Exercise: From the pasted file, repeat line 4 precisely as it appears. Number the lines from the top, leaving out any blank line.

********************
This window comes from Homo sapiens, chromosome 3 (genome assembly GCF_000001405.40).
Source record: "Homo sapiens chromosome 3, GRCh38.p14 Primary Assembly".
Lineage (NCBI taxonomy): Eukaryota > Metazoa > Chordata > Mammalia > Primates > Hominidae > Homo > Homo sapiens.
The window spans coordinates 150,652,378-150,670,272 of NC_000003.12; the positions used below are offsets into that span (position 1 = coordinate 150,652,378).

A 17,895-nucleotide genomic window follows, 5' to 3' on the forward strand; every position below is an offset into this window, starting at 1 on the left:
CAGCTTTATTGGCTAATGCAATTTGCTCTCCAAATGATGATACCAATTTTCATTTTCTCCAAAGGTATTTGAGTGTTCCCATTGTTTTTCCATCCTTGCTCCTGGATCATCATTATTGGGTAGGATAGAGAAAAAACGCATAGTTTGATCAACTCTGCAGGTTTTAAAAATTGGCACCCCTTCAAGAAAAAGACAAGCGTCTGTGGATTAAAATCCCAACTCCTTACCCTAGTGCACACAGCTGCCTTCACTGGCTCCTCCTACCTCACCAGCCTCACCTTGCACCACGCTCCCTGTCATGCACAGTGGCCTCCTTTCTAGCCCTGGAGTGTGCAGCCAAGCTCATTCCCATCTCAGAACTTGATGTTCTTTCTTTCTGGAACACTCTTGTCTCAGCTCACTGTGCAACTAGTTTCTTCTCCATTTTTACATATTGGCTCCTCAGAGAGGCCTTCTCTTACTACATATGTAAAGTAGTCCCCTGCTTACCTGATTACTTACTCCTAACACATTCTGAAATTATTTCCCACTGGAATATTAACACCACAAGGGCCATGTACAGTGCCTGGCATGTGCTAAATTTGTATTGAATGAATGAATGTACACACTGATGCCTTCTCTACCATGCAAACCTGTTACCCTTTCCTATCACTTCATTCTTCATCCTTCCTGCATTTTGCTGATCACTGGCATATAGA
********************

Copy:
The window spans coordinates 150,652,378-150,670,272 of NC_000003.12; the positions used below are offsets into that span (position 1 = coordinate 150,652,378).